In Montreal, the center of the coronavirus pandemic in Canada, the reopening of highly popular community vegetable gardens after a two-month lockdown has come as a breath of fresh air -- despite rigid new rules.
"Just to touch the earth, it's like reconnecting with something deep inside of us, it does our souls good, it lessens the chaos and I think we really need that," said Manon Labelle, a protective mask covering her mouth.
At 62 -- and having lost her father to COVID-19 just a week ago -- Labelle is relieved to return to her small plot in the De Lorimier garden.
In this 5,000-square-meter (1.2 acre) community garden in the Plateau Mont-Royal, Montreal's most densely crowded neighborhood, urban gardeners cultivate some 180 small plots every summer on city-owned property.
On this highly anticipated day, brilliant sunshine and summer-like warmth combined to make people forget that only two weeks ago it was still snowing here.
- 'Essential service' -
Several of the garden's regulars were concerned that its reopening, already put off by a month, might again be delayed.
"We were afraid there might be no garden," and at a time when food self-sufficiency has become an ever more important topic, said Christine Lamothe, a 50-something local who arrived with a bundle of seeds.
"The city closed the gardens two months ago, and it caused an uproar," said Stephane Espinosa, who chairs the garden's oversight committee. "In fact, they were closed all over Canada."
As the pandemic spread in mid-March, gardens "were not considered as an essential service" despite their "nutritional and psychological value," said Espinosa, a native of the French city of Marseille.
But after garden enthusiasts bombarded officials with complaints and petitions, they finally earned "essential" status, added Espinosa, a Quebecer for 15 years.
- Safety and sanitary rules -
"For many people," said Montreal Mayor Valerie Plante, "community gardens are more than just for leisure. They allow them to better fill their needs and gain access to fresh products at low cost."
But officials quickly issued "safety and sanitary rules" for the 97 gardens created in Montreal 45 years ago.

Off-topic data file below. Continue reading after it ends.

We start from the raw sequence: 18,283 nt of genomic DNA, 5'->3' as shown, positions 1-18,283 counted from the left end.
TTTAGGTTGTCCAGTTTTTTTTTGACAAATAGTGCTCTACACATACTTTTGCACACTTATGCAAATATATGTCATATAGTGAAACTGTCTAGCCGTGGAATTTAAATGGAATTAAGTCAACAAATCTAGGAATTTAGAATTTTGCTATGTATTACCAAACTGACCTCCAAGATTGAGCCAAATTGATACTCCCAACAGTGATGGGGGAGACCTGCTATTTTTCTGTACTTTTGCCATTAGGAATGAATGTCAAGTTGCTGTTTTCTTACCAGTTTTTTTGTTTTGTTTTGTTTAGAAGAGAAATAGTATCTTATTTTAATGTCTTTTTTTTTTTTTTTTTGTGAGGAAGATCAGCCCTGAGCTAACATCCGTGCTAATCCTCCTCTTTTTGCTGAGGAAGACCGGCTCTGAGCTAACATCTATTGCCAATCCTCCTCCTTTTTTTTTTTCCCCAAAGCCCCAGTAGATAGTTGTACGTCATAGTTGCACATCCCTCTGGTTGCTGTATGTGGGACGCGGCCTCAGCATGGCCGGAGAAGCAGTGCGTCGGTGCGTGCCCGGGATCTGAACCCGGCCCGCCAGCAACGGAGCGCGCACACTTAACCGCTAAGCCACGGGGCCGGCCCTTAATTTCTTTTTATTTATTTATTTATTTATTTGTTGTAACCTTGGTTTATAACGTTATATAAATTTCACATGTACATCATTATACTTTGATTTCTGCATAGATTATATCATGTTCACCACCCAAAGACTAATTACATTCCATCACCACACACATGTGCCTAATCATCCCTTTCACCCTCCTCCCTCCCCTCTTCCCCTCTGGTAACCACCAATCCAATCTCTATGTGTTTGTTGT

Most restrictive is a new rule limiting to 35 the number of people allowed in a garden at any given time -- whereas in past years one might find as many as 400 people at work, including garden members and their families.
Further, everyone must respect social-distancing, and gardeners are encouraged to wear masks and gloves. People must wash their hands when entering the garden, while also disinfecting garden gates and water spigots.
And to limit crowds, gardeners will be allowed to come only every other day until June 1, Lamothe said.
"The biggest change is not having access to our own tools, which we normally share with each other. You have to bring your own things from home," said another gardener, Yan Poudrier.
"Usually we would come as a family, me and my three children. Unfortunately, with the restrictions this year on the number of individuals, it's hard to come with all three," said the 39-year-old.
- 'Less socializing' -
But everyone is eager to sow their seeds or to plant the sprouts they have started at home over the winter -- even if the garden has become "more a place for growing and less for socializing," said Lamothe.
"For my part," said Espinosa, "I'm ready to start planting as quickly as possible." He said he was planning out his plot "to the centimeter so I can put in as much as possible."
"Gardening," he added, "has become something really important for people this year, in this period of COVID, because they've come to rediscover their roots, to relearn bygone techniques, and to renew their bonds with their grandparents."